TRA - Textile Recycling Association - Clothes and Rags Recycling
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TRA - Textile Recycling Association - Clothes and Rags Recycling - Textiles, Rag Trade, Rags, Vintage Clothing, Clothes, Rag and Bone, Charity Clothing, Clothes Collection


Recylatex - The environmental alternative to landfill and incineration

What is Recyclatex?
Who can become a member of Recyclatex?
Membership requirements.
What can Recyclatex offer me?
The Recyclatex Bonded Textile Scheme
How does the Bond work?
Textile Bank collection scheme
Service offered to Charity Shops and Retailers
Service offered to Schools and Community Groups
Contract Details
What happens to the textiles?

Please click here to download the latest information leaflet about the UK's largest bonded textile
reclamation service.

The Recyclatex Bonded scheme has been set up to help local authorities, charities and other organisations that want to set up services to aid the recycling and re-use of clothes and shoes

Recyclatex

Recyclatex Members
Click above to see a full list of our members

Clarks and UNICEF Shoe Biz Appeal.
To find out how you can recycle your used shoes through Clarks shops and raise money for UNICEF UK click here.

 
What is Recyclatex?

Recyclatex is a trading group made up of a select number of TRA members who can offer Charities, Retailers, Local Authorities, Schools and Local Community Groups Textile collection contracts Nationwide with the comfort of a bonded protection scheme.

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Who can become a member of Recyclatex?
Recyclatex is comprised of a select group of recycling companies who have great experience in the field of textile recycling and who can offer convenient locations spread throughout the whole of the United Kingdom.

Only companies capable of meeting the high quality requirements of Recyclatex are considered for membership of the scheme.

Recyclatex members are also all members of the UK Textile Recycling Association, and have agreed to work to a set of rules and conditions which conform to good working practices and comply with all current legislation within the recycling industry.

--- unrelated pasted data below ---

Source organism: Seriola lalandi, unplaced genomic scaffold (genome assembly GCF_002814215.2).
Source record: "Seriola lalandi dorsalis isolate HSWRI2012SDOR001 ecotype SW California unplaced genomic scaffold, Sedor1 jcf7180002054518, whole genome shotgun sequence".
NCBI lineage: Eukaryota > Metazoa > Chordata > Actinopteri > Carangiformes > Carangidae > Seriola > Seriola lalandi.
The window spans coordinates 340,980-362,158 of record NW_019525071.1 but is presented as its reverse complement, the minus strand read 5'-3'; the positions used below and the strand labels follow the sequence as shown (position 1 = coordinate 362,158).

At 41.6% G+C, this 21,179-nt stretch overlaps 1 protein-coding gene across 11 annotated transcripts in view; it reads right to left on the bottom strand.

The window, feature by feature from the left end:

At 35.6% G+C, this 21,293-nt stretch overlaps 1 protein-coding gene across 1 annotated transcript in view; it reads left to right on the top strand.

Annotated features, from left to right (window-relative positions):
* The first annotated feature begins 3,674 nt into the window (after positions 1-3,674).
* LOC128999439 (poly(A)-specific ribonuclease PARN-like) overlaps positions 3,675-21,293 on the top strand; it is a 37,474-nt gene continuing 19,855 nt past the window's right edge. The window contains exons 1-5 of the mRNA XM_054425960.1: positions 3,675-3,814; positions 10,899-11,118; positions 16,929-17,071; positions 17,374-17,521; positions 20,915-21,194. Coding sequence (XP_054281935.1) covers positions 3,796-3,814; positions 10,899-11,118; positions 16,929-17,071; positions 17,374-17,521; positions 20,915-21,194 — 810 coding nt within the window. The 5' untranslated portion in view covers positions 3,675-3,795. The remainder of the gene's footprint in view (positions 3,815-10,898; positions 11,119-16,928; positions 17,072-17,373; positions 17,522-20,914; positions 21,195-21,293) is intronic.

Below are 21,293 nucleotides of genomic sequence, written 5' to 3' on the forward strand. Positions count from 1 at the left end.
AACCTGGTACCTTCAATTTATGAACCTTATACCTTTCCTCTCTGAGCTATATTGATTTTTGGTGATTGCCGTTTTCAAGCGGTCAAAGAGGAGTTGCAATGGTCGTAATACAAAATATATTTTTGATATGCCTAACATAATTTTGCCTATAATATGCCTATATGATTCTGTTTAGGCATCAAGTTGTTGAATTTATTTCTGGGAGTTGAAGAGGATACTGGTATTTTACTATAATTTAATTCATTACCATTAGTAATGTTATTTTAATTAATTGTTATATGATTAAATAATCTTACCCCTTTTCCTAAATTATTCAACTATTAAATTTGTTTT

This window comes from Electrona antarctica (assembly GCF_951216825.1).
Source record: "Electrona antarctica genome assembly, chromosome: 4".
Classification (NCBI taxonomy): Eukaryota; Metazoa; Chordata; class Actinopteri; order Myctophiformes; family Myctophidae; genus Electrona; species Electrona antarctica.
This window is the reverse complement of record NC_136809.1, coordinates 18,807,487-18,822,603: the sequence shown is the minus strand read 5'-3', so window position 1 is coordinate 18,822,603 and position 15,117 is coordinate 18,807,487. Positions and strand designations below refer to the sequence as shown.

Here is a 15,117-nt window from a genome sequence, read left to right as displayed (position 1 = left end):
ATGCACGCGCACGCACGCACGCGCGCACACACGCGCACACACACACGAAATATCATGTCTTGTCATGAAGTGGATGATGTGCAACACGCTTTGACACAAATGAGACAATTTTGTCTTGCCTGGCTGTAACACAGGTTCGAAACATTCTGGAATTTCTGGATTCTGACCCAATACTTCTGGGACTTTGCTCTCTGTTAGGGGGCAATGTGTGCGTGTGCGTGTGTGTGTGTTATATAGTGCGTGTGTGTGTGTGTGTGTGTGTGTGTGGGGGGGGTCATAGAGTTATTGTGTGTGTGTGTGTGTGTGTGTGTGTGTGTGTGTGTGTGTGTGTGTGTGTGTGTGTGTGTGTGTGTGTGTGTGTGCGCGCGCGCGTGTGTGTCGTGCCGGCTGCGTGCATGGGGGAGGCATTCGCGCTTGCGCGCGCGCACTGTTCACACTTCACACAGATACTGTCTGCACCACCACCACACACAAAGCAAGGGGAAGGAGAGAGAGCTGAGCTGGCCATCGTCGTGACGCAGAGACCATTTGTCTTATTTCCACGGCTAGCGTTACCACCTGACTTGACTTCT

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Membership requirements.
All members of the scheme are required to:

  • be approved by the Executive Committee of the Textile Recycling Association
  • be an equal opportunities employer and operate a fair wages structure
  • operate within recognised safety standards
  • be registered Carriers of Waste and comply with 'Duty of Care' requirements
  • operate well maintained and fully insured vehicles
  • have effective third-party/public liability insurance

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What can Recyclatex offer me?
Recyclatex the UK's only bonded national collection service, can effectively offer National Organisations, including charities, retailers, local authorities, schools and local community groups, exclusive service collection contracts throughout the entire United Kingdom.

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The Recyclatex Bonded Textile Scheme
The Recyclatex Bonded Textile Scheme ensures that organisations wishing to place reclamation contracts deal with a reliable and reputable company.

There is a properly structured scheme giving a regular financial benefit to either the organisation itself or to its appointed range of charities.

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How does the Bond work?
All members of Recyclatex are required to place an agreed substantial sum of money with The Recycling Association as a bond. In the event of any member failing to operate the scheme correctly or ceasing to trade, sufficient funding is immediately available for another member company to maintain the contract until a new contract can be agreed.

This funding also allows The Textiles Recycling Association to appoint approved contractors, on a temporary basis as necessary, and to clear and re-establish a regular collection pattern for the body concerned.